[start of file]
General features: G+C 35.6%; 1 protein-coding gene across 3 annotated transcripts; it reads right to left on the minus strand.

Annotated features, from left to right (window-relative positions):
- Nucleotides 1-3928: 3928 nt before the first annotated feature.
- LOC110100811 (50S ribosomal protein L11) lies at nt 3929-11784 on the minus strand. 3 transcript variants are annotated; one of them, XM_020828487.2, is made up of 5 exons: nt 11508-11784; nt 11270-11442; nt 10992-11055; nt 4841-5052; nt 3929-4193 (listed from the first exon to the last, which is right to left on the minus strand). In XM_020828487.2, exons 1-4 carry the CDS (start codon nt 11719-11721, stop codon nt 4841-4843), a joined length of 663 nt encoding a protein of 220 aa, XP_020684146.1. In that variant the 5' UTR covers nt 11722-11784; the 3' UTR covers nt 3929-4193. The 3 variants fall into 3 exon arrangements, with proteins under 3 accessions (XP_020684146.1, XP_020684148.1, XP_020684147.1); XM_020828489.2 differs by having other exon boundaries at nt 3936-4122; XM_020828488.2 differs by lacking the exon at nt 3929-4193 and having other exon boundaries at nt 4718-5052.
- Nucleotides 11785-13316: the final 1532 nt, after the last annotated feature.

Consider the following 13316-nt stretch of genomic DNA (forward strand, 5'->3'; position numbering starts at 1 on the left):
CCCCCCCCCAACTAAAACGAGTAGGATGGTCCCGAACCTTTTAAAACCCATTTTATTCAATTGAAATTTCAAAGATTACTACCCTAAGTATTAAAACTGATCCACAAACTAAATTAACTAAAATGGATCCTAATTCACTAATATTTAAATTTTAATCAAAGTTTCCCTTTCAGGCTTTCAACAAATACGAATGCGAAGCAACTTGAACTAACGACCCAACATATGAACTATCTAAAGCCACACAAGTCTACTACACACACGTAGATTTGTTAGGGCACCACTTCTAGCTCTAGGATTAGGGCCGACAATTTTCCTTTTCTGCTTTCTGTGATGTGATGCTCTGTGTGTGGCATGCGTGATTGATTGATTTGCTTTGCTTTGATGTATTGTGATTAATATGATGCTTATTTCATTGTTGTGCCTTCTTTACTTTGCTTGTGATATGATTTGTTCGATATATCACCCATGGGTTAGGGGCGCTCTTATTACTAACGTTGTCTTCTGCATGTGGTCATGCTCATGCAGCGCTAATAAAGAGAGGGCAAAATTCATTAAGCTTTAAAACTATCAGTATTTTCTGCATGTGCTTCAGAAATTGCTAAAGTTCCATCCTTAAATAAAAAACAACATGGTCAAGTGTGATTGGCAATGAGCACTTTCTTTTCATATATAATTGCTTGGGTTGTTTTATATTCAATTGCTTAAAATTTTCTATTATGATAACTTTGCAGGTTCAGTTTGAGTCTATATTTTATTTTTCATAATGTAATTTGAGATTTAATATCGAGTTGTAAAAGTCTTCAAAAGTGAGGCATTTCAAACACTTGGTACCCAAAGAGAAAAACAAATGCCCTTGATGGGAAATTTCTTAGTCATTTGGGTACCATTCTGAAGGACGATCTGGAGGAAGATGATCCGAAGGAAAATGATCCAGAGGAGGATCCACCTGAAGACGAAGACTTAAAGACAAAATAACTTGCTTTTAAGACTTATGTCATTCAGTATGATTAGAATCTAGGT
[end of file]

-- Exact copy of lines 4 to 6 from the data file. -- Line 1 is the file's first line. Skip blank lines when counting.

- LOC110100811 (50S ribosomal protein L11) lies at nt 3929-11784 on the minus strand. 3 transcript variants are annotated; one of them, XM_020828487.2, is made up of 5 exons: nt 11508-11784; nt 11270-11442; nt 10992-11055; nt 4841-5052; nt 3929-4193 (listed from the first exon to the last, which is right to left on the minus strand). In XM_020828487.2, exons 1-4 carry the CDS (start codon nt 11719-11721, stop codon nt 4841-4843), a joined length of 663 nt encoding a protein of 220 aa, XP_020684146.1. In that variant the 5' UTR covers nt 11722-11784; the 3' UTR covers nt 3929-4193. The 3 variants fall into 3 exon arrangements, with proteins under 3 accessions (XP_020684146.1, XP_020684148.1, XP_020684147.1); XM_020828489.2 differs by having other exon boundaries at nt 3936-4122; XM_020828488.2 differs by lacking the exon at nt 3929-4193 and having other exon boundaries at nt 4718-5052.
- Nucleotides 11785-13316: the final 1532 nt, after the last annotated feature.

Consider the following 13316-nt stretch of genomic DNA (forward strand, 5'->3'; position numbering starts at 1 on the left):